Government Technology's Top 25 for 2004 showed that change in government is possible, despite the age-old belief that institutional barriers impede government reform. Using technology, these 25 men and women broke bureaucratic inertia to better serve the public. Congratulations to this year's group of doers, dreamers and drivers, who appear in alphabetical order below.
Des Moines, Iowa
Managing With Technology
Eric Anderson speaks about technology more passionately than some CIOs.
"Information technology can't be something you just give lip service to," he said. "It has to be part of your vision for how you're going to work and how you're going to accomplish the mission of your organization. It has to be part of absolutely everything."
That conviction helps explain why Des Moines consistently earns recognition for innovative and effective use of technology, culminating last year with a top finish in the Center for Digital Government's Digital Cities Survey.
Anderson and Des Moines CIO Michael Armstrong -- named to Government Technology's Top 25 for 2002 -- teamed to create a state-of-the-art IT infrastructure that includes an enterprise seat management program for desktop technology and a citywide network that experienced less than 30 minutes of unscheduled downtime in 2003.
Things weren't always this good, however. Anderson didn't even have a PC on his desk when he joined the city government in 1995 -- neither did other managers. "We had old batch processing. We didn't have any kind of integrated systems," he said. "It was very rudimentary."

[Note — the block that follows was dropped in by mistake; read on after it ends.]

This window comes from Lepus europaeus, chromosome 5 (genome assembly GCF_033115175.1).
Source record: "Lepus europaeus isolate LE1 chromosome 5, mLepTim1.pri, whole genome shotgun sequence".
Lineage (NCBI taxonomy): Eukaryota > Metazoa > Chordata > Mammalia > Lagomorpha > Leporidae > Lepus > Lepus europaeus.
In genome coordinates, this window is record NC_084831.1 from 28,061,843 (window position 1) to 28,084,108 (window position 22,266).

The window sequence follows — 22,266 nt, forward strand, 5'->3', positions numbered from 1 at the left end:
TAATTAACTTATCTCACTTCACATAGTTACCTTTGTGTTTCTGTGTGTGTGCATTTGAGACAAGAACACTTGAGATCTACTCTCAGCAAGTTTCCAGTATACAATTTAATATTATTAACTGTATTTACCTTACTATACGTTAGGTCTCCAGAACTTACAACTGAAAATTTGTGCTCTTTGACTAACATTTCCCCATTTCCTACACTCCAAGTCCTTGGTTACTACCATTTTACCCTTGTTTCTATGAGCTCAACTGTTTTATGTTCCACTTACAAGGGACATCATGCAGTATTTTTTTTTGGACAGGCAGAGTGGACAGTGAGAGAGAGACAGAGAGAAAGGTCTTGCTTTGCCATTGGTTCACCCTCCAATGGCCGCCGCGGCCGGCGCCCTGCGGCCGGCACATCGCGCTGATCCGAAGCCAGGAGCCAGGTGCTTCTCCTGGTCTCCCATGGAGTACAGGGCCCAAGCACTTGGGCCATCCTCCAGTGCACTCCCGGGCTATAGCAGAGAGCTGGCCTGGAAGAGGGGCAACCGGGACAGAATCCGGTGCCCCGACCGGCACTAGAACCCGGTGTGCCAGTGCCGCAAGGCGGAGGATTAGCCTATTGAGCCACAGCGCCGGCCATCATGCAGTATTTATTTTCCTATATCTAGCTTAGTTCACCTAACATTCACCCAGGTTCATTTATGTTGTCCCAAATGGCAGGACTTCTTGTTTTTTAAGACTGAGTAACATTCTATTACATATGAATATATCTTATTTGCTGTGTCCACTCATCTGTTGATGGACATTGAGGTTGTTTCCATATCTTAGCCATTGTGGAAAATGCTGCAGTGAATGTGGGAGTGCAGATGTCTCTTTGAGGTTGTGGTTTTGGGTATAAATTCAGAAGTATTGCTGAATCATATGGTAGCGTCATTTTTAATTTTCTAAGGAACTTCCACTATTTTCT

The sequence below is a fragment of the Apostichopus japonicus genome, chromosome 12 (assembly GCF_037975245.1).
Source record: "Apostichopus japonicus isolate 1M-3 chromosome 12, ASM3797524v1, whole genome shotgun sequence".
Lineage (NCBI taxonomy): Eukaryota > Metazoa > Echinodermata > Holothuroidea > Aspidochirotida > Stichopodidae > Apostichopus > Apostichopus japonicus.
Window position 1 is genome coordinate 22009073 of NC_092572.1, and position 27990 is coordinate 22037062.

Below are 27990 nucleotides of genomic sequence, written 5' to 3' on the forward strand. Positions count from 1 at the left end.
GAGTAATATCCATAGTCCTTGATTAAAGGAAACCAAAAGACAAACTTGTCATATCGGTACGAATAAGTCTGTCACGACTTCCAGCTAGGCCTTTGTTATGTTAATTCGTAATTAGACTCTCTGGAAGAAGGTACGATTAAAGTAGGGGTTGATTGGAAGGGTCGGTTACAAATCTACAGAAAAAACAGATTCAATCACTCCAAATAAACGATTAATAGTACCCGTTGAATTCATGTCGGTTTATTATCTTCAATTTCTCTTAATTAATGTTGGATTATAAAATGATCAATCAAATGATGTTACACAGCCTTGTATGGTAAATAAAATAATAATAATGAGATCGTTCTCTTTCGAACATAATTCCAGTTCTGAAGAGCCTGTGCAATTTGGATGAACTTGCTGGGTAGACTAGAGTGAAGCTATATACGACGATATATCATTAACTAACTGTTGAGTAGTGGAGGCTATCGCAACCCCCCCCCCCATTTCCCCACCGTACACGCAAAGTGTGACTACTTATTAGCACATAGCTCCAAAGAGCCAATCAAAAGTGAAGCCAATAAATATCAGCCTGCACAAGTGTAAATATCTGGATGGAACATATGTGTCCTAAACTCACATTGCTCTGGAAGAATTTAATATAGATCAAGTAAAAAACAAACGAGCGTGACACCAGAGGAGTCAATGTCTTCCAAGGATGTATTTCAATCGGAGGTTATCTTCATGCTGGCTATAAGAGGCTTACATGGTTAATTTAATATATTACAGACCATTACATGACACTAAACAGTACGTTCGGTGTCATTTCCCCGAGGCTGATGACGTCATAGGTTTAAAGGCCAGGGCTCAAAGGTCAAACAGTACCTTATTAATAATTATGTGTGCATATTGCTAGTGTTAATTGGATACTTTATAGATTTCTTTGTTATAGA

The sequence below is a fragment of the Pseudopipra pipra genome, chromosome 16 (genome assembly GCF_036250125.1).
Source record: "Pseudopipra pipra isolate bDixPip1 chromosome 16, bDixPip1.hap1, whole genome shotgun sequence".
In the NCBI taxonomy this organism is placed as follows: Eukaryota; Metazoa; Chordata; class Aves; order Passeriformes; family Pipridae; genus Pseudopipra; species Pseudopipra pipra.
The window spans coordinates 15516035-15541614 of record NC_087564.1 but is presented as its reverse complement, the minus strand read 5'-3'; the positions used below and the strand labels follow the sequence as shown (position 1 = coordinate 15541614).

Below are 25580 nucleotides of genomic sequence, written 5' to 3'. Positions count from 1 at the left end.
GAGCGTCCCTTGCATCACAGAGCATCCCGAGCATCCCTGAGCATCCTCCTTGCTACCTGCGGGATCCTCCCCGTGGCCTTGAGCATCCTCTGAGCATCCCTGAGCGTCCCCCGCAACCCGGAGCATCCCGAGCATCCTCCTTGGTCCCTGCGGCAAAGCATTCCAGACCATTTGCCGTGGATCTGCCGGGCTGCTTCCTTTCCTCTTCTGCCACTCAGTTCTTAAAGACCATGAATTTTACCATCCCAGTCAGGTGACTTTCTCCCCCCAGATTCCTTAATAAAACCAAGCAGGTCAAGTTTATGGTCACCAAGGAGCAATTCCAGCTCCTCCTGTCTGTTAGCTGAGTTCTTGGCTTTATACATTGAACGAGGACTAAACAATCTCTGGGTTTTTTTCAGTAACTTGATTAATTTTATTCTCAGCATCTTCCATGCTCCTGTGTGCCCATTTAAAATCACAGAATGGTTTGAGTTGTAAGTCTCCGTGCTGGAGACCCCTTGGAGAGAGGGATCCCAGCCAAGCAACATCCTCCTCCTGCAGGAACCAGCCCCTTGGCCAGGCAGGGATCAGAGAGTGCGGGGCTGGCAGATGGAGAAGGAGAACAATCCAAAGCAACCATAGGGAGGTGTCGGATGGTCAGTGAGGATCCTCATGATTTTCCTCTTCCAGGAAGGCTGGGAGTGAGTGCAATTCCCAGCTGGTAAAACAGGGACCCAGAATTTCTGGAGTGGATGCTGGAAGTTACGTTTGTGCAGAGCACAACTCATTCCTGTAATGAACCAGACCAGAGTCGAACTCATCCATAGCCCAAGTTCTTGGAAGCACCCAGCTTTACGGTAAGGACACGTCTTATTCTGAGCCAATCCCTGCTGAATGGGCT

Determined to break with the past, Anderson formed a committee to create a strategic technology plan -- and he excluded the city's existing technologists from that group. "It was done by department heads, managers and front-line people," he said. "That was a great committee, and they came up with an absolutely terrific plan."
Anderson acknowledged the process was "wrenching" for what was then known as the city Data Processing Department, but the results were worth the pain, he said. The city hired Armstrong in 1997 to implement the plan, and Des Moines has made steady progress since.
Unlike some of his peers, Anderson frequently attends IT conferences to sharpen his skills. "Knowledge of technology is fundamental; it's a prerequisite to good management," he said, adding that public officials should take a long-range view of IT planning and deployment.
"Technology is something you build, then rebuild, then rebuild again," he said. "It's not our task to finish the job. It's our task to keep it going."
-- Steve Towns, Editor
Secretary of State
Taking Care of Business
Donetta Davidson says it's her job to make life easier for Colorado citizens and businesses, especially since the Secretary of State's Office is the state's business office.
"We've got 34 business entity filings online," she said. "We want to finish that process, as well as bring in trade names. We want to simplify the process for the public and not make it confusing. We passed legislation a year ago to bring all business licensing functions into our office."
Appointed Colorado's secretary of state by Gov. Bill Owens in mid-1999, Davidson ran for the office the next year and was elected in November 2000.
Davidson, who also chairs Colorado's Statewide Internet Portal Authority, has streamlined interaction between her office and Colorado employers. Her office created an online service that allows businesses to form commercial entities, including limited liability corporations, and for-profit and nonprofit corporations.
One of the biggest draws for users of the Secretary of State's Web site is the price --filings that corporations previously did by hand now can be done online